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The Middle East: Where the Ridiculous is Mainstream & Nonsense Kills

The Middle East:

Where the Ridiculous is Mainstream & Nonsense Kills

By Barry Rubin

In the nothing is too ridiculous category, al-Safir, the left-wing, Syrian-backed, pro-Hizballah newspaper, that the New York Times is now using as a reliable source on Lebanese politics, has a scoop. According to the newspaper, an Israeli security agent paid a Palestinian $3000 to put a poison pill in a Palestinian’s coffee in order to give him polio. The man’s father says his son is paralyzed and vomiting blood:

 “If things don’t move forwards during the next few hours, I and my family will burn ourselves in front of the Red Cross headquarters in Ramallah in order to alert the world to our cause,” Haitham’s father said. “When I die, my son will say to everyone that I was a hero martyr.”

Oh, they gave the name of the alleged pill. It’s Oleptro, a commonly used antidepressant.

 Now why is this kind of thing important except for laughs?

 1. It has political consequences internationally. The constant demonization of Israel in every aspect of Arab discourse–including sports stories–makes it impossible and seemingly undesirable to make peace with that country. This is no ordinary dispute easily solvable by compromise but a battle between good and evil, deity and devil, that can only be resolved by total victory.

 2. It has political consequences at home. If anyone in the Arab world wants to make peace with the well-poisoning (Suha Arafat to Hillary Clinton), Arafat-poisoning (many Palestinian Authority officials), polio-inducing, poison tear gas-using (last week) they are a traitor and should be killed. Of course, Egypt made peace with Israel (Anwar al-Sadat assassinated), Lebanon tried (Bashar Gemayel assassinated), and Jordan did (King Abdallah I assassinated). But the radical nationalists and Islamists are working very hard to reverse the peace agreements in Egypt and Jordan.

3. It is incitement to violence against Israelis and others. Comparing the level of incitement to violence in the Arabic-speaking world to demagogic extremist media shows in the United States (like MSNBC) shows a rather enormous gap. People have died in attacks attributed by the perpetrators to phony atrocity stories.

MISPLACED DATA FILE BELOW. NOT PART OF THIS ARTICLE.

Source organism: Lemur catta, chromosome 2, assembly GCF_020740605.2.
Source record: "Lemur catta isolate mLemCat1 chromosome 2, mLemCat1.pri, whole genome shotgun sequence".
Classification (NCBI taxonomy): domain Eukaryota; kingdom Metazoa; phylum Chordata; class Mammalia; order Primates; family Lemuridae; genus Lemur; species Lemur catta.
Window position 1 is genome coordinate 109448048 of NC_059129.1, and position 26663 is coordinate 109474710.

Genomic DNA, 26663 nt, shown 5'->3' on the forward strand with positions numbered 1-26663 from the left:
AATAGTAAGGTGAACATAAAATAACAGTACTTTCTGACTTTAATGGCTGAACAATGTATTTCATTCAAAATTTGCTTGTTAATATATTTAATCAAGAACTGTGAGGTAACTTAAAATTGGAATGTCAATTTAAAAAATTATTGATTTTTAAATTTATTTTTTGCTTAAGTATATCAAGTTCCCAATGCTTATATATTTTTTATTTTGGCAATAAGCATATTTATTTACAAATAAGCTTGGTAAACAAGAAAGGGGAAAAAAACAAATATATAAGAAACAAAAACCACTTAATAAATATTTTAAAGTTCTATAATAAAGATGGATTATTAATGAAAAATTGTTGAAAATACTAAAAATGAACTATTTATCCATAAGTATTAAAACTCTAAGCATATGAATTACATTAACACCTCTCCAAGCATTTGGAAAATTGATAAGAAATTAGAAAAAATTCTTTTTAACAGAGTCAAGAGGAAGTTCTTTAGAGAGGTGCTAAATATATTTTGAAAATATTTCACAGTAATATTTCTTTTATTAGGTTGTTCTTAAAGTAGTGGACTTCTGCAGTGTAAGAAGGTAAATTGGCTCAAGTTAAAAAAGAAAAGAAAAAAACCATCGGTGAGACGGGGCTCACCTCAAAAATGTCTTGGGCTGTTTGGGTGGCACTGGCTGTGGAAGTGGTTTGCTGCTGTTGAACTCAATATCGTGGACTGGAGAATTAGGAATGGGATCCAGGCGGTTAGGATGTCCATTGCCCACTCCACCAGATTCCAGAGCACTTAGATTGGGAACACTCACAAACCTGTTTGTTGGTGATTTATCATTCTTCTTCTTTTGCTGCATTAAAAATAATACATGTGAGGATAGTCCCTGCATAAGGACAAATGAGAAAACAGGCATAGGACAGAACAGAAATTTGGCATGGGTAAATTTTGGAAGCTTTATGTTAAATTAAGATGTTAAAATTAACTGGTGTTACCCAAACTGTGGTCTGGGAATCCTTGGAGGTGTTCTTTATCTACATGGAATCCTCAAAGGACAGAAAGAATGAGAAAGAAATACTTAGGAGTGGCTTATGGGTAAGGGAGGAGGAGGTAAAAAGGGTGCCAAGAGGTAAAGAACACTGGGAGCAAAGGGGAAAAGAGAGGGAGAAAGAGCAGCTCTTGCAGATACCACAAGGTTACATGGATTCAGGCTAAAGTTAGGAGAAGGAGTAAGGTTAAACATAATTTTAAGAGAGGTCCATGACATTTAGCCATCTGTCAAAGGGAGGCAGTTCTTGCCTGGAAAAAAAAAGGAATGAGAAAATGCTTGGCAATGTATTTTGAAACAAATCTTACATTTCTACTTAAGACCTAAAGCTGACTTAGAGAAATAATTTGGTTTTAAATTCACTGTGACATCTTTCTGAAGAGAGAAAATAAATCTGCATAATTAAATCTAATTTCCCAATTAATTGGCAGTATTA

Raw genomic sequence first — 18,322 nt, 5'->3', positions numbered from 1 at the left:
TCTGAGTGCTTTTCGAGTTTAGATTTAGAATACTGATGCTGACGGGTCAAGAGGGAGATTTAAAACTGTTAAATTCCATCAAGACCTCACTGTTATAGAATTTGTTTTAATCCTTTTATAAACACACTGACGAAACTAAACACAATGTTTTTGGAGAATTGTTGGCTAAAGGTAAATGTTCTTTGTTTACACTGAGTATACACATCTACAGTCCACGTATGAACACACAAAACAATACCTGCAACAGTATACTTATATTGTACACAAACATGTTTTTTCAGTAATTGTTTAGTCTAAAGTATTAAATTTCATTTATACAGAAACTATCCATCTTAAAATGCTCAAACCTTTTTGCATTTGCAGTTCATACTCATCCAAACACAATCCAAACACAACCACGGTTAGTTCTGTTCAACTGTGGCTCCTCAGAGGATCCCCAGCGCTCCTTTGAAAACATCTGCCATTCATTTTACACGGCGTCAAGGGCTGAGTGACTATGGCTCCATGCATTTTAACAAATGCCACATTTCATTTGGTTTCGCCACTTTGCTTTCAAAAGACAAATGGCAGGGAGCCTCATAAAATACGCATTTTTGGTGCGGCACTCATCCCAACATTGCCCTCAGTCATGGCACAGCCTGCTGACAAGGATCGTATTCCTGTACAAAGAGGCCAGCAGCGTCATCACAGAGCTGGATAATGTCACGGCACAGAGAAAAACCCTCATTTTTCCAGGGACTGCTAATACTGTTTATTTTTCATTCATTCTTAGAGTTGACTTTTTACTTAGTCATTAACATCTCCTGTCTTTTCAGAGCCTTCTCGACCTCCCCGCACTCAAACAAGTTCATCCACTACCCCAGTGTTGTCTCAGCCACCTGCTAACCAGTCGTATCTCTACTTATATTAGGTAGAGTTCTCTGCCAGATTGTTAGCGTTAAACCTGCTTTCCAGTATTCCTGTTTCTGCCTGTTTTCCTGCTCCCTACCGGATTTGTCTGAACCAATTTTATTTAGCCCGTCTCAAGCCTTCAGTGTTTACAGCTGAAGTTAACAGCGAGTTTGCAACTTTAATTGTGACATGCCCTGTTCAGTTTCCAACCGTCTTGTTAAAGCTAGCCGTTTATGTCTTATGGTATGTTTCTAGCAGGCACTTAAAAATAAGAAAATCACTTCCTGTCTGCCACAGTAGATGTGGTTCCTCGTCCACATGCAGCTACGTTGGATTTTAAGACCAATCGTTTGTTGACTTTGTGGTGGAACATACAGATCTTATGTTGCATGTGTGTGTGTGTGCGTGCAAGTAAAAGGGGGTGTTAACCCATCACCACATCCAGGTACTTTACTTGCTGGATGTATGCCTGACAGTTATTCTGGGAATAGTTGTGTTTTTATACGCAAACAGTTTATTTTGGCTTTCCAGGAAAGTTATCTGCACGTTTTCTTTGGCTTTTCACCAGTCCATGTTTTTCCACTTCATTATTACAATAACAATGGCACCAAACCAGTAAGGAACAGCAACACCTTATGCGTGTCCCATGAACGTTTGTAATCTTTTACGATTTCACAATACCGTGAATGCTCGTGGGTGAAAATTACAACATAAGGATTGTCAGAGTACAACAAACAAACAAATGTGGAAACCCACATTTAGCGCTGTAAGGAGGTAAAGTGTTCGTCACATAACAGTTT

4. It leads to antisemitism and the delegitimization of Israel thus leading to further violence and making it harder to achieve peace. The world’s leading form of hate speech is precisely the hate speech that is ignored in a world that has become absurdly over-sensitive to alleged slurs.

 5. By refusing to publicize the volume and nonsense in such daily stories, the Western media prevents Western publics from understanding the four points explained above. In addition, by fully publicizing this kind of thing, editors and journalists would understand how absurd it is for them to publicize uncritically only slightly more credible examples of made-up stories to discredit Israel.

 These range from phony massacres in Jenin, to fabricated stories about Israeli soldiers killing Muhammad al-Dura (a boy in the Gaza Strip who can be seen to move on the videotape after supposedly being dead), to globally publicized sensationalism about a woman supposedly dying of tear gas..

In other words, it should be recognized that these are not news story but a systematic propaganda campaign which uses the Western media as suckers. If contemporary media practices had been around during the Middle Ages we would be saying front-page stories about Jews poisoning wells and CNN reports about the latest child being murdered to make matzoh for Passover.

 And no the previous sentence is no exaggeration.

 6. Publicizing and explaining this phenomenon would also show how Israeli sources, including the Israeli government, is a far more reliable source than al-Jazira or al-Safir or al-Akhbar and the rest.

As I read over this article it amazes me that I have to write something like this. All of these points should be so totally obvious that it wouldn’t be necessary. But such is the enlightened, anti-racist, oh-so-sensitive world of 2011 that not to point out these realities is unthinkable.

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